The House of Delegates passed on Monday the Workplace Fraud Act of 2009 (HB 819/SB 909), legislation that would increase penalties for employers who misclassify employees as independent contractors, by a vote of 101-34. The Senate version of the bill is on the Senate floor.
The Maryland Chamber condemns any business intentionally misclassifying an employee as an independent contractor, but we have several concerns relating to the unintended consequences of the this legislation. A number of changes have been made to the bill, however the main points of the Chamber’s opposition remain intact.
One concern includes the presumption of employee status that must be overcome by the business through the DLLR ABC test. No other state or federal law related to employment, labor or civil rights law begins with such a presumption, and no other law uses a test written as narrowly as the DLLR ABC test.
“Under this system, many businesses may become entangled in costly disputes with the State even though their actions are lawful,” Maryland Chamber Employment Issues Committee Co-Chair Craig Ballew said. “Although the Chamber sought clearer safe harbors for employers who took certain steps, most of our proposals in this area were rejected. Without a clearer roadmap for compliance, the risk of compliance disputes will increase.”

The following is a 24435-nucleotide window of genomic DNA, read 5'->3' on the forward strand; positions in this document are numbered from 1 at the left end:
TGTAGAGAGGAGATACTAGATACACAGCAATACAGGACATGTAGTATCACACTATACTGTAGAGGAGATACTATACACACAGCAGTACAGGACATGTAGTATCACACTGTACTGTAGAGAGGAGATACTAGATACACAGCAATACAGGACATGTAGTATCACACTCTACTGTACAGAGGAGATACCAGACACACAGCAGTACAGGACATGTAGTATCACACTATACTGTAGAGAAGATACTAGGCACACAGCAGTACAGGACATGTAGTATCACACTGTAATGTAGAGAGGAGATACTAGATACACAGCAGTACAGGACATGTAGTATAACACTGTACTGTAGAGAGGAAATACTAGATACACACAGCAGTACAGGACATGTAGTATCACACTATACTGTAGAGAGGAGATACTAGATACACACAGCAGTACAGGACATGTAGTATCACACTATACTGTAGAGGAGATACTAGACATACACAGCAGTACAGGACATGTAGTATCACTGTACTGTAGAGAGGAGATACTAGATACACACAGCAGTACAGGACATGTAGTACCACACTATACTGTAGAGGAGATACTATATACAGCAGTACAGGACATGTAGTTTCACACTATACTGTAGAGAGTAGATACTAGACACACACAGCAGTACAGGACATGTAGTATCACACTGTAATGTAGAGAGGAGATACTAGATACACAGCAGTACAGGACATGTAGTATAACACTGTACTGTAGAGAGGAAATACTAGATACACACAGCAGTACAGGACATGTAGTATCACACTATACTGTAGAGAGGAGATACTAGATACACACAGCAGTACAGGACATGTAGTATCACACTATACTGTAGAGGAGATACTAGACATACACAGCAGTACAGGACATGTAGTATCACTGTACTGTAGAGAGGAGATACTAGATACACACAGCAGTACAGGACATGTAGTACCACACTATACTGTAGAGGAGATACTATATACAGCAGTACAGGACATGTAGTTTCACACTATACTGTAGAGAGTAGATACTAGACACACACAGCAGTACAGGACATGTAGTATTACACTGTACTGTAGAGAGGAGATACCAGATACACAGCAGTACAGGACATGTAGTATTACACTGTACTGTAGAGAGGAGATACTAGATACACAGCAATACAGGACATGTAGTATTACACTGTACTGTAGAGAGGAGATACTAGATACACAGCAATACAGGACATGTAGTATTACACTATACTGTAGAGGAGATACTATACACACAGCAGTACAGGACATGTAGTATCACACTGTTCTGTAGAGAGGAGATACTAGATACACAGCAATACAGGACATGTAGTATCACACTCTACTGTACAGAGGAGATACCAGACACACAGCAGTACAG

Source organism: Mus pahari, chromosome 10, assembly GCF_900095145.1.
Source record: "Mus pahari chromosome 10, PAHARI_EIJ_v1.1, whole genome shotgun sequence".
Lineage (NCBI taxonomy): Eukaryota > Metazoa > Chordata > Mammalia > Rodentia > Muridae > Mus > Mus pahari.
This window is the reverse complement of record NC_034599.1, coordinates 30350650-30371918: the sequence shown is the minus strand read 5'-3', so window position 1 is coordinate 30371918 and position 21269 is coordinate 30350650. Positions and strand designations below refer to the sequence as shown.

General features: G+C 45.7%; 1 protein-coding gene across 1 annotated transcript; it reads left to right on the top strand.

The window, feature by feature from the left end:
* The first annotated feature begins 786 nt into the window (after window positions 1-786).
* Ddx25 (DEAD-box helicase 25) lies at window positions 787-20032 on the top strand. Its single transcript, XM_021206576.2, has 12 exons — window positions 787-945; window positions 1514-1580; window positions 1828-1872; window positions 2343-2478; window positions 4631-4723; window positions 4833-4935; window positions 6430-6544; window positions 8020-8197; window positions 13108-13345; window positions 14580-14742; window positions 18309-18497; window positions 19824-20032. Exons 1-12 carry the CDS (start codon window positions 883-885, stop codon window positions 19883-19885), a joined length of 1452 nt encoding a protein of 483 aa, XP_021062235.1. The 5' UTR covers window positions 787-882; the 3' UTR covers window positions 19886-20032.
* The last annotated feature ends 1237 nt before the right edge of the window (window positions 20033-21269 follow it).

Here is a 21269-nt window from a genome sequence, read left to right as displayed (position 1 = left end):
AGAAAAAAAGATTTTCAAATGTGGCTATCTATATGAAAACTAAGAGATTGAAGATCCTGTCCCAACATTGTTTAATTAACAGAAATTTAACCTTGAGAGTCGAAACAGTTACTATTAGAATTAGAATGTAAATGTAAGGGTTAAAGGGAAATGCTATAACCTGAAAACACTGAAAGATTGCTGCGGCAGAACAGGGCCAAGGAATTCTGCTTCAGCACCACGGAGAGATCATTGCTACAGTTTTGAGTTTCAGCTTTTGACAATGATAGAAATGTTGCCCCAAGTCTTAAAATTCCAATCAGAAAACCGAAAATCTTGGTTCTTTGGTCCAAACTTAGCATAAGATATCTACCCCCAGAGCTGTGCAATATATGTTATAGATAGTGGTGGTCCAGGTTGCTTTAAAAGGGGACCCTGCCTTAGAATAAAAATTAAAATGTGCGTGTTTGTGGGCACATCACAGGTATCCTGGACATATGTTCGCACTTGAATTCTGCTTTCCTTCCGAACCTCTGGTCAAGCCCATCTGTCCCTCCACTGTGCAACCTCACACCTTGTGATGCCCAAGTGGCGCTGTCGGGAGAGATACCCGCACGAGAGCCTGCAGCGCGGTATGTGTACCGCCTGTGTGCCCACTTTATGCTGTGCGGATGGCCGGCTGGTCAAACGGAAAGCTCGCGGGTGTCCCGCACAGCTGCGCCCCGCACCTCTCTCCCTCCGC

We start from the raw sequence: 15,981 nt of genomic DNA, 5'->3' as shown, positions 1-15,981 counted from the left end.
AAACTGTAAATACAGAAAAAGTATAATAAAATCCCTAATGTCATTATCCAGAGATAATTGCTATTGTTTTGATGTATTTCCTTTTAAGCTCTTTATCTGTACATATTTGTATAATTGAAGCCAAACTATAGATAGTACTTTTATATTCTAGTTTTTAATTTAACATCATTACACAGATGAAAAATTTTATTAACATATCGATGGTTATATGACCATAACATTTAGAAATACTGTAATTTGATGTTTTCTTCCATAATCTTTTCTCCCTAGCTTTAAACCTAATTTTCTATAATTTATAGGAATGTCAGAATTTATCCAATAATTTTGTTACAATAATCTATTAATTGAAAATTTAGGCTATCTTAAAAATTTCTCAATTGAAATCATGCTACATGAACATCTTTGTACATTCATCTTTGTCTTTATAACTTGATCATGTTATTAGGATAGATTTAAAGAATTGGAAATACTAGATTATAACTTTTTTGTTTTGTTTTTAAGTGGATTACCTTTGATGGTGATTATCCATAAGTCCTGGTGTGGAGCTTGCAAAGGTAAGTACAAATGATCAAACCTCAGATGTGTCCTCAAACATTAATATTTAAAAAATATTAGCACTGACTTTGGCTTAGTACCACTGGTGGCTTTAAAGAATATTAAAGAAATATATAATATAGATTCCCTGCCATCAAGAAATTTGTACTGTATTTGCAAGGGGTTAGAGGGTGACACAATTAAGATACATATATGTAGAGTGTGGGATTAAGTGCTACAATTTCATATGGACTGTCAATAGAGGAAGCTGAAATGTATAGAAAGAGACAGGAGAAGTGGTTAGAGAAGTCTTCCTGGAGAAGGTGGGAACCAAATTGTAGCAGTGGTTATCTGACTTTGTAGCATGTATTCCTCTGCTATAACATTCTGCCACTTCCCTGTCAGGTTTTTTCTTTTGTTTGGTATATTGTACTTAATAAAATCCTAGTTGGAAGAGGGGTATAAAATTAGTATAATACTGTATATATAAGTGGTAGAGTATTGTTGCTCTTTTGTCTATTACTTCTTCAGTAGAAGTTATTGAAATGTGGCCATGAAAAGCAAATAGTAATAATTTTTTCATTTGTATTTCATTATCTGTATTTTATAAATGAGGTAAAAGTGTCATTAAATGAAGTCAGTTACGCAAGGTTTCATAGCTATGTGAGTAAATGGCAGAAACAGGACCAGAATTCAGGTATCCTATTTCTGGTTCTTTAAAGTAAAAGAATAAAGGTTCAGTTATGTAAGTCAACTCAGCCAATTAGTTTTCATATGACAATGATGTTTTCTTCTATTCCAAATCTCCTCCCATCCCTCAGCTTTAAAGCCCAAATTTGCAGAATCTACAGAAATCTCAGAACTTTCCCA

Also among the Chamber’s concerns is the bill’s creation of a private right of action. An amendment limits a damages provision to economic damages, excluding punitive damages, but the Chamber believes the law would still create an incentive for plaintiffs and their attorneys to bring lawsuits directly rather than proceeding through DLLR.
“Because of these and other concerns, the Chamber remains opposed to the workplace fraud legislation. We encourage all members to contact their representatives and express opposition to the current legislation,” Ballew said. “We think that it is better to correct the defects in the current legislation before they become the law of Maryland and before Maryland employers find themselves litigating over the concerns that we have expressed to the O’Malley administration.”